As we have written in several previous posts, Colorado enacted an onerous reporting requirement for those remote sellers that do not collect and remit the Colorado sales and use tax. The Colorado statute requires such remote sellers to provide three types of notices that they do not collect the Colorado sales and use tax, even though they do not have nexus with Colorado under the Quill standard. Brann & Isaacson, on behalf of the Direct Marketing Association, will be challenging the constitutionality of the statute in a suit to be filed shortly, because the Colorado statute applies to companies that lack nexus.
On June 9, Oklahoma enacted a “Colorado-like” statute, HB 2359, that requires that any retailer that sells tangible personal property to Oklahoma residents must “provide notification on its retail Internet web site or retail catalog and invoices provided to its customers that use tax is imposed and must be paid by the purchaser.” (emphasis added). The statute is Colorado-like in the sense that retailers without nexus are required to provide notice regarding the fact that sales and use tax is due on purchases, but it does not contain the Colorado provisions requiring retailers to provide annual notice (i) to purchasers of the volume of their purchases and that tax should be remitted to the Department of Revenue; and (ii) to the Department of Revenue of their Colorado purchasers and the volume of purchases made during the preceding year. Thus, the Oklahoma statute does not require annual notice to customers of their purchases in the preceding year or an annual report to the Oklahoma Tax Commission, the agency responsible for enforcing the sales tax law, of Oklahoma purchasers from the retailer.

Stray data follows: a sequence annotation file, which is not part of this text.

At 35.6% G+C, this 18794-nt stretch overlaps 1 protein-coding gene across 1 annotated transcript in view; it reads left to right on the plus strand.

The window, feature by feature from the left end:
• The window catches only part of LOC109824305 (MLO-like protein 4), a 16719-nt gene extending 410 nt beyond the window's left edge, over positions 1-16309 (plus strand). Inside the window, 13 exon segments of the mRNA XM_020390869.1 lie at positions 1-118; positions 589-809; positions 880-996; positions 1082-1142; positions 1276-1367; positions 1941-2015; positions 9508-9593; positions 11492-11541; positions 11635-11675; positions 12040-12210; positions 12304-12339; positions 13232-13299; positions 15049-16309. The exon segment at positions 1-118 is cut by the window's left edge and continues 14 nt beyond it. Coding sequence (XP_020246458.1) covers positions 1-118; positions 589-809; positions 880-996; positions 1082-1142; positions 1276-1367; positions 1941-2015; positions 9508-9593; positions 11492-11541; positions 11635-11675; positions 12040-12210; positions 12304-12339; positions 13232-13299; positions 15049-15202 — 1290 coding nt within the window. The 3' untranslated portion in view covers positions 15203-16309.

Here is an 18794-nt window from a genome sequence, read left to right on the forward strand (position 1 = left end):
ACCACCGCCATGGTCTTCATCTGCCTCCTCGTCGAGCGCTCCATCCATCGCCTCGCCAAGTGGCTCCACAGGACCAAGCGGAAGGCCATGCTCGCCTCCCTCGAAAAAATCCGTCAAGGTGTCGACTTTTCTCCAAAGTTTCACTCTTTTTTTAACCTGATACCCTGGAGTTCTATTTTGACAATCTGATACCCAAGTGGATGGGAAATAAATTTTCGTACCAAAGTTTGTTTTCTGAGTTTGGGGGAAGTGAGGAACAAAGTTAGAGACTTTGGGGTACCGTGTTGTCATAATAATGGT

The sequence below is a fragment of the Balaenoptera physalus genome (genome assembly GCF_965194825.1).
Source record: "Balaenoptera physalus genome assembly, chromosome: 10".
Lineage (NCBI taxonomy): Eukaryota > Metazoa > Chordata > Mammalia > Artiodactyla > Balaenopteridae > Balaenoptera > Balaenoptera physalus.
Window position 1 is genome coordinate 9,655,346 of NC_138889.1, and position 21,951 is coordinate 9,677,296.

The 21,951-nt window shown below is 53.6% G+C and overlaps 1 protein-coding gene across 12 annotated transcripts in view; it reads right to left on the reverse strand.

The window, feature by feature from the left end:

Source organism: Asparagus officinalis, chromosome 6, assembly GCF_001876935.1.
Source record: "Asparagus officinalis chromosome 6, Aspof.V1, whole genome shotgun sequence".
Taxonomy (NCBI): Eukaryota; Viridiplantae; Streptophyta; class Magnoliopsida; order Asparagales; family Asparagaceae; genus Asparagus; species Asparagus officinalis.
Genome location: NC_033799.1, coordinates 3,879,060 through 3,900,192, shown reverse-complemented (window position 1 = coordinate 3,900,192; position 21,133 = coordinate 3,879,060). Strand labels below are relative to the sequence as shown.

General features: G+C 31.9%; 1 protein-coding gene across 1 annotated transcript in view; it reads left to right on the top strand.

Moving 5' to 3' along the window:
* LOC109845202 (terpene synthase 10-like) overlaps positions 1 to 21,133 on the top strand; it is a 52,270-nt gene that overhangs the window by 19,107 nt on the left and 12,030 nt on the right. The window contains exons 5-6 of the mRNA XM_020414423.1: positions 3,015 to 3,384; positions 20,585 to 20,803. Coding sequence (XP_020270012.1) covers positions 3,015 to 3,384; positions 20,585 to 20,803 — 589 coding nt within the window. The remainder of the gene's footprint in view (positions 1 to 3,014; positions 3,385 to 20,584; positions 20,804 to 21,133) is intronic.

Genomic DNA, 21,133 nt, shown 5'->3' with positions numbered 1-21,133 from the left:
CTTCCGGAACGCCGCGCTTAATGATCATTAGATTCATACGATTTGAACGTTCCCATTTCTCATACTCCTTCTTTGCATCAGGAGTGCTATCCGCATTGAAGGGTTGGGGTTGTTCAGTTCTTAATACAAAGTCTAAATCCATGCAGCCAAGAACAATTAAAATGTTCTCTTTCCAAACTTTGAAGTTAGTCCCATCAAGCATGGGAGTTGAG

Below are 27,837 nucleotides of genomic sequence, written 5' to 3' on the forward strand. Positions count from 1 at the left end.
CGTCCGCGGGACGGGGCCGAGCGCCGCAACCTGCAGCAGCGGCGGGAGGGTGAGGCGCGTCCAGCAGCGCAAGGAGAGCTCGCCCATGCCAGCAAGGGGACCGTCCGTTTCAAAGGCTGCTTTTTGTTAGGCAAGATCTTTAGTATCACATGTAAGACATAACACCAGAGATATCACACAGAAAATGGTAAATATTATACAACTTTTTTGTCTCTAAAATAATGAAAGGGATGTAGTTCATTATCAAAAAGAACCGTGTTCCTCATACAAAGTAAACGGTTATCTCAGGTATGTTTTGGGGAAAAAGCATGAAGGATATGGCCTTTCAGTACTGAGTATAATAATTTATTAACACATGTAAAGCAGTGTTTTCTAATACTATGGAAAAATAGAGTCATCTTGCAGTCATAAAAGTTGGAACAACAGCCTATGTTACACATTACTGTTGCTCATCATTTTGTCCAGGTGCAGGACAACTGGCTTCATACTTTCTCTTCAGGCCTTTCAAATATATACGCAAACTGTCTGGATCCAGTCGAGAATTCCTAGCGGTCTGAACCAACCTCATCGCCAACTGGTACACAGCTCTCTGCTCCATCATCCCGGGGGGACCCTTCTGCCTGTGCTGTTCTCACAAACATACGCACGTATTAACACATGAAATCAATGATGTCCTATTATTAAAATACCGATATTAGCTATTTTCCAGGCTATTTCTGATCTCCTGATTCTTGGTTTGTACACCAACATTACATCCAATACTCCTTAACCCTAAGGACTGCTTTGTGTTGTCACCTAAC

Even the notice that is required under the Oklahoma statute is different than that required under the Colorado statute. The law requires notice on the “Internet web site or retail catalog and invoices provided to consumers.” The use of the word “or” in the statute indicates that a retailer has a choice. It can provide notice on its web site or it may insert notice in its retail catalog and any invoices provided to consumers. It is unclear whether that was the intent of the legislators when adopting the statute. But that is irrelevant, given the statutory interpretation principle that resort to legislative history is permitted only when a statute is ambiguous. There is no ambiguity in the statute. It clearly gives the retailer the choice. The statute did not use the conjunctive phrase “and” between “Internet web site” and “retail catalog and invoices.”
Even if notice is not provided on the web site, a good argument can be made that notice in the catalogs alone is sufficient if the retailer does not provide invoices. We know that many online sellers do not provide invoices. Again, the language of the statute provides for notice in the catalog “and invoices provided to its customers.” So, if a retailer does not provide invoices to customers, under the literal language of the statute the retailer would not be required to provide the notice.
It should also be noted that, although the statute is effective as of July 1, 2010, the notice provisions are not effective until the Oklahoma Tax Commission has adopted a rule implementing the statute. Thus, we will need to review the rule when adopted in order to assess the kind of notice that Oklahoma Tax Commission feels is required.